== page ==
With this comes 2 main problems:
1) Can your site actually display properly on a tablet device? 2) If it does then does your business model convert properly on tablets?
For the latter, companies where their conversions include a user uploading a file to their site (e.g. CV uploads on job sites) this can cause major problems to the process. To prepare for these Enhanced Campaigns, companies have had to think differently to ensure there sites work effectively.
With the increasing popularity of file-sharing sites such as Dropbox & Google Drive some companies have been integrating with these sites to help ensure that tablet use won’t hinder their conversion rates, clever eh? Instead of the usual browsing for a file on their desktop and uploading process, people on tablets can login to their file-sharing accounts and can find their document and upload it that way instead, opening up the ability to finally convert properly on tablets.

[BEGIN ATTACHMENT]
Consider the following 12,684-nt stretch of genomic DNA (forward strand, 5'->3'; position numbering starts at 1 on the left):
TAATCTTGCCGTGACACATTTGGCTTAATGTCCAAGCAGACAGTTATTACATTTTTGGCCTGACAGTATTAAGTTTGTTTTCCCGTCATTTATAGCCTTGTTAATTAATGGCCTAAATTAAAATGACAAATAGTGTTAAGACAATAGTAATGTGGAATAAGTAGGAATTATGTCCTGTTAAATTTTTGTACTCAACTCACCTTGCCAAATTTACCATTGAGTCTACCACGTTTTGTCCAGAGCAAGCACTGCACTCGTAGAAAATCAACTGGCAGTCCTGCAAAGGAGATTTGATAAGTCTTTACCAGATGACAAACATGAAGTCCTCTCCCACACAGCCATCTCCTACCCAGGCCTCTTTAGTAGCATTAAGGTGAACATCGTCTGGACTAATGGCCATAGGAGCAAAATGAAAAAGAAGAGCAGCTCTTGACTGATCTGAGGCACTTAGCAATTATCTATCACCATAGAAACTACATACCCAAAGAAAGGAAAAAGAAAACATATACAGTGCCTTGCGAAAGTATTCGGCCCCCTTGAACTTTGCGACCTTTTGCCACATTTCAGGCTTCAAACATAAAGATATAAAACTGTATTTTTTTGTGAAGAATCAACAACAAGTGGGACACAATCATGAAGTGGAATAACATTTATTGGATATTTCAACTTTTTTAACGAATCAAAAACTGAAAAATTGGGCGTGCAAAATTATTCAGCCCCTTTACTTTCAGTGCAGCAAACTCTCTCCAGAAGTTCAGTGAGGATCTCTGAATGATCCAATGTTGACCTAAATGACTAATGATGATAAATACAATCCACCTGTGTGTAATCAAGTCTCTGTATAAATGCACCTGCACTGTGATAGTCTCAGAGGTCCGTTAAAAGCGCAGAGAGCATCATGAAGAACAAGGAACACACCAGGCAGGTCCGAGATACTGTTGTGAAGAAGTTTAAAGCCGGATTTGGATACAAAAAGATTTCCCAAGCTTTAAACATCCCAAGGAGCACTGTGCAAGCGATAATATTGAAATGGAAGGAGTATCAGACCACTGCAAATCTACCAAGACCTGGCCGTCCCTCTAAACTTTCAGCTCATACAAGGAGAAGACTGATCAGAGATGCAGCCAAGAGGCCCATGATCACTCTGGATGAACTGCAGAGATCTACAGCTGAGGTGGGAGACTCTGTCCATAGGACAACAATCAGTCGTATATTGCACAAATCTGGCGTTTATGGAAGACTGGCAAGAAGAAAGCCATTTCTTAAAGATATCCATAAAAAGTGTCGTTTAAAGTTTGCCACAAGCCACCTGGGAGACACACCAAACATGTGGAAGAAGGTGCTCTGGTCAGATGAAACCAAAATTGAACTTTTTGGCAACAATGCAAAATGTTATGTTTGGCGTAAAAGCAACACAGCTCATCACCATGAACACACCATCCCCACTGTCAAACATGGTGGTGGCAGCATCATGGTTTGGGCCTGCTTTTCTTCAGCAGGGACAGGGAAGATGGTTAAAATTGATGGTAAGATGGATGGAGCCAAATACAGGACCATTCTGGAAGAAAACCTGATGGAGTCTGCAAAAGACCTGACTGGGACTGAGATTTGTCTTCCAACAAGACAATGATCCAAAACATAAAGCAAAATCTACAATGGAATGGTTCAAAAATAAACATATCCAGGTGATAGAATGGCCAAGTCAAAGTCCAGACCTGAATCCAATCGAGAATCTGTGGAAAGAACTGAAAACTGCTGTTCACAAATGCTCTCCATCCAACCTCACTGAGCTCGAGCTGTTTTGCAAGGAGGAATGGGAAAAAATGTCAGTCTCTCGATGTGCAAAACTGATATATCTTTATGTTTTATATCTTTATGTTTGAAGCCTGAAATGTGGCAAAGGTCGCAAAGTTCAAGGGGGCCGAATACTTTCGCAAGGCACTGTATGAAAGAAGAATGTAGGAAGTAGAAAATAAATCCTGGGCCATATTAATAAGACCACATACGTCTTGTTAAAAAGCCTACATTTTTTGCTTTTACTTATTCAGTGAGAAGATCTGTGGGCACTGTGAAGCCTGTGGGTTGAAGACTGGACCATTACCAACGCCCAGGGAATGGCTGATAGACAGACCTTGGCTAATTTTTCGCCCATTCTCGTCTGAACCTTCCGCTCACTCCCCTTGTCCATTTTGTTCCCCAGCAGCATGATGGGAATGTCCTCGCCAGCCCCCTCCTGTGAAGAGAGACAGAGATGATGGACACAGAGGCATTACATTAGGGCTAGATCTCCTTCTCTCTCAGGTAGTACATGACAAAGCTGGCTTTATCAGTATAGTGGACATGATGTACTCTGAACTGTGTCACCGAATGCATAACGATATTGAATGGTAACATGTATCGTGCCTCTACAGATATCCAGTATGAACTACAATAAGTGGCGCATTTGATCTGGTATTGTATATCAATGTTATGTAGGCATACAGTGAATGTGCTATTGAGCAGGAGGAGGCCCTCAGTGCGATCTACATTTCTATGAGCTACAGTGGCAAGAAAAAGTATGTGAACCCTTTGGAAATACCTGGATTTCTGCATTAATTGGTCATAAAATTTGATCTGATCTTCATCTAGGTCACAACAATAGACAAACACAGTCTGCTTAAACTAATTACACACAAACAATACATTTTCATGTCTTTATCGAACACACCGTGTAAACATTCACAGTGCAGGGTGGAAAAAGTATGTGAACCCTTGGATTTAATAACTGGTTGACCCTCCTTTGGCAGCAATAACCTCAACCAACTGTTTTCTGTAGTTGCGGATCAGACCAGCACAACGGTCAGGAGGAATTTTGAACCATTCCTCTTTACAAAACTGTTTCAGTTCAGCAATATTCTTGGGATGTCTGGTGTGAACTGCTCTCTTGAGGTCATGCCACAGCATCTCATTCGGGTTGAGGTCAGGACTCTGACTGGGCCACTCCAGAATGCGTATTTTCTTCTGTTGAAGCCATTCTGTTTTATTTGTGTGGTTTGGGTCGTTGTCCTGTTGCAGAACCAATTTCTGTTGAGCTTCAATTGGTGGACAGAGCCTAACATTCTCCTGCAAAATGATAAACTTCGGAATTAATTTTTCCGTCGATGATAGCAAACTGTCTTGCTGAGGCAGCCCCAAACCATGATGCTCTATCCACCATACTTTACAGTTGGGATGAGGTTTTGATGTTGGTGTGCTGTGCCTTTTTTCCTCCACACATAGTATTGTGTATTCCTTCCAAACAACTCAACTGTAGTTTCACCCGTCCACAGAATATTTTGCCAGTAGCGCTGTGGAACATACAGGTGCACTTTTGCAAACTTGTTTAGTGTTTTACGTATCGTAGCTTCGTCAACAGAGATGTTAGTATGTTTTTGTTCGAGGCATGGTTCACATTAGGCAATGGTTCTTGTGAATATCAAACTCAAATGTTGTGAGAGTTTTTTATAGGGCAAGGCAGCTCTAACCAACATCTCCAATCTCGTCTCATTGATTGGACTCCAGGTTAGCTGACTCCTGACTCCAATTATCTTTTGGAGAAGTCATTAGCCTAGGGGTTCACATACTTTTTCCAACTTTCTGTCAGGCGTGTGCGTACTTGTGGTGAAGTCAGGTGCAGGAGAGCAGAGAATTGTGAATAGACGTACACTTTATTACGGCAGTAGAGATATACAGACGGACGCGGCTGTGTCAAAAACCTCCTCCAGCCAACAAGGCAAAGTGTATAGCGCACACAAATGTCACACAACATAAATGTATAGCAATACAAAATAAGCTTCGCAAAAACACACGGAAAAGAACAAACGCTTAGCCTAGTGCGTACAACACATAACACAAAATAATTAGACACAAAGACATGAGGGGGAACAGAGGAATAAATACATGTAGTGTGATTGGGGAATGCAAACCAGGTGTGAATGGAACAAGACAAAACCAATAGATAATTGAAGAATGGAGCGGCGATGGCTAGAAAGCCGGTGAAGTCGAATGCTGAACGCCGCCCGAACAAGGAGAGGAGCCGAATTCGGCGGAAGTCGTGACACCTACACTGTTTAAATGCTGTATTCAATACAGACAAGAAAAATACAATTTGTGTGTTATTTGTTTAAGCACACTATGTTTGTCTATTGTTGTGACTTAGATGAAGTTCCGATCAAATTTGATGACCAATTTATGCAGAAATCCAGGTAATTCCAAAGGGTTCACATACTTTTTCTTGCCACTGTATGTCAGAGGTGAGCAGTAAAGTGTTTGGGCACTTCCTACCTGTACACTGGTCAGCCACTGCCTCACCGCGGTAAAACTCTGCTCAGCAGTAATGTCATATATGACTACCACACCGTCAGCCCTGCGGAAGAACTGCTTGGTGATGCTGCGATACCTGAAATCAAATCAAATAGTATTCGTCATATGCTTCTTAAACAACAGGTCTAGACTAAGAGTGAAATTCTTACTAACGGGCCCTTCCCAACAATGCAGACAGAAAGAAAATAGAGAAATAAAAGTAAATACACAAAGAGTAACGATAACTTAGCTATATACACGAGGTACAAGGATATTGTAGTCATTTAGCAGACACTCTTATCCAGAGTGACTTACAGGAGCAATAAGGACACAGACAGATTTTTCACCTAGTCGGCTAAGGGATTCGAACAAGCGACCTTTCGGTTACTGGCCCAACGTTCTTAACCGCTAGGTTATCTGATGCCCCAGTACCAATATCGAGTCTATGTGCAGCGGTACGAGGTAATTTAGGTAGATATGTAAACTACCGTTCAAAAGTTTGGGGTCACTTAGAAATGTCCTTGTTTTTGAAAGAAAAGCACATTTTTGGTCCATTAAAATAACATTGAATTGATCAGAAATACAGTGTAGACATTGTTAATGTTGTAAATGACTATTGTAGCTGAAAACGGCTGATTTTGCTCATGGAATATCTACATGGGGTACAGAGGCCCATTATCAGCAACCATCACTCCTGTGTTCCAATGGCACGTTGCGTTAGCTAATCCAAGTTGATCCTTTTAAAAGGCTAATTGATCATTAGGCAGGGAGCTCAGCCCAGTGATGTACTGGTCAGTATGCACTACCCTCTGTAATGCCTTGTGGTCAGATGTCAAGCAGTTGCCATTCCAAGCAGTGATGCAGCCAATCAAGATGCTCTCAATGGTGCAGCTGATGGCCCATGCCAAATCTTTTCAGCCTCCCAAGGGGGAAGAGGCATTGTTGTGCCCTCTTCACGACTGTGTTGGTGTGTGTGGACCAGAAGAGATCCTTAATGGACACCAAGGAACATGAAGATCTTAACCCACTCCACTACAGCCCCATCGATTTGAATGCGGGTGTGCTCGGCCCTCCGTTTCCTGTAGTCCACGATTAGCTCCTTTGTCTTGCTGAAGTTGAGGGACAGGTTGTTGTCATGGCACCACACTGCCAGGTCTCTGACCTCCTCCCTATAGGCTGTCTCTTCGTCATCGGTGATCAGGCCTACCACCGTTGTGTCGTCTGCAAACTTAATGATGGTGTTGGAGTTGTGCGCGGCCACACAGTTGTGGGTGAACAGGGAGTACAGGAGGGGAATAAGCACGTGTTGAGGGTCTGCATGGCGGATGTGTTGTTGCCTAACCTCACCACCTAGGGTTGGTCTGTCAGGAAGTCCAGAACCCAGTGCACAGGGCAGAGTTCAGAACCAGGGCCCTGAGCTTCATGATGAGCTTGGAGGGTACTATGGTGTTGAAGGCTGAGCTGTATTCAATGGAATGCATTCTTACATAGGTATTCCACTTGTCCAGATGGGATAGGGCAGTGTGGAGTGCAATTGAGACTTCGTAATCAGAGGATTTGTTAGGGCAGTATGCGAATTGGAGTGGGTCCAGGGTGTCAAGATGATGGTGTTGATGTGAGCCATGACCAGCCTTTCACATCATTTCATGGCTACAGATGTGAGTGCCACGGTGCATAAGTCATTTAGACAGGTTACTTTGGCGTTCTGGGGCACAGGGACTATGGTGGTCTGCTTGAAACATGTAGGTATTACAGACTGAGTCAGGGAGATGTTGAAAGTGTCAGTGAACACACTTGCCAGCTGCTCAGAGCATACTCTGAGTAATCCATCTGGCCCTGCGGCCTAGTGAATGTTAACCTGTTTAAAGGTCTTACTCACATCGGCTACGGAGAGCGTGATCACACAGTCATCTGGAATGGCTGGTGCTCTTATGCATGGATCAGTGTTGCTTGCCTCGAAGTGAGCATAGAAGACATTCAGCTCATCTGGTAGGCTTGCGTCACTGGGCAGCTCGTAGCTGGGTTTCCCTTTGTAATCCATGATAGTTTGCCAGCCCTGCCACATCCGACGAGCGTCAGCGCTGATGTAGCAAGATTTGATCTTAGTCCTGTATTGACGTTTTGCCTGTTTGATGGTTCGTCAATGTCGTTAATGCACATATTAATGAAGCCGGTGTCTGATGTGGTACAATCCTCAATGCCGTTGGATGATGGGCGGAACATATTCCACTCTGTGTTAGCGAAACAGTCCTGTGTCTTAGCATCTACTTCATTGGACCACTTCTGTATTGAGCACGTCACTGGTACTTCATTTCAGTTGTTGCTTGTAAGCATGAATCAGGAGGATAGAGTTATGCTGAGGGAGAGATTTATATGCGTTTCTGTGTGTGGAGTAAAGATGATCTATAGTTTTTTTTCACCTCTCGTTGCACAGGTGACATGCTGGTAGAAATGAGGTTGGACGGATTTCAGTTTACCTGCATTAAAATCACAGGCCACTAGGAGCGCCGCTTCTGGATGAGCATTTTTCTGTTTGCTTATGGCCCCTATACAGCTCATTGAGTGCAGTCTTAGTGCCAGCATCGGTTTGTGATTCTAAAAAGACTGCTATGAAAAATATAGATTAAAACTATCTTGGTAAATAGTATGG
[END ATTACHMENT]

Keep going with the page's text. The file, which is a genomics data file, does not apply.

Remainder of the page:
For the former issue of not actually being able to display properly on tablets, companies are increasingly turned to another hot ticket at the moment; responsive sites; fixing the issue of being able to display on tablets, mini-tablets, smartphones etc. Turning to Wikipedia, which we feel defines it best “Responsive web design (RWD) is a web design approach aimed at crafting sites to provide an optimal viewing experience easy reading and navigation with a minimum of resizing, panning, and scrolling across a wide range of devices (from mobile phones to desktop computer monitors”. So, it does exactly what it says on the tin, depending on the size of the screen the site is displaying on, it will change to suit it, eliminating the risk of your site looking disheveled when a potential tablet customer visits.
With Google losing query share, we’re sure there will be a wave of additional new AdWords features to keep its customers interested, question is how much of an effect will they have on you and are you ready?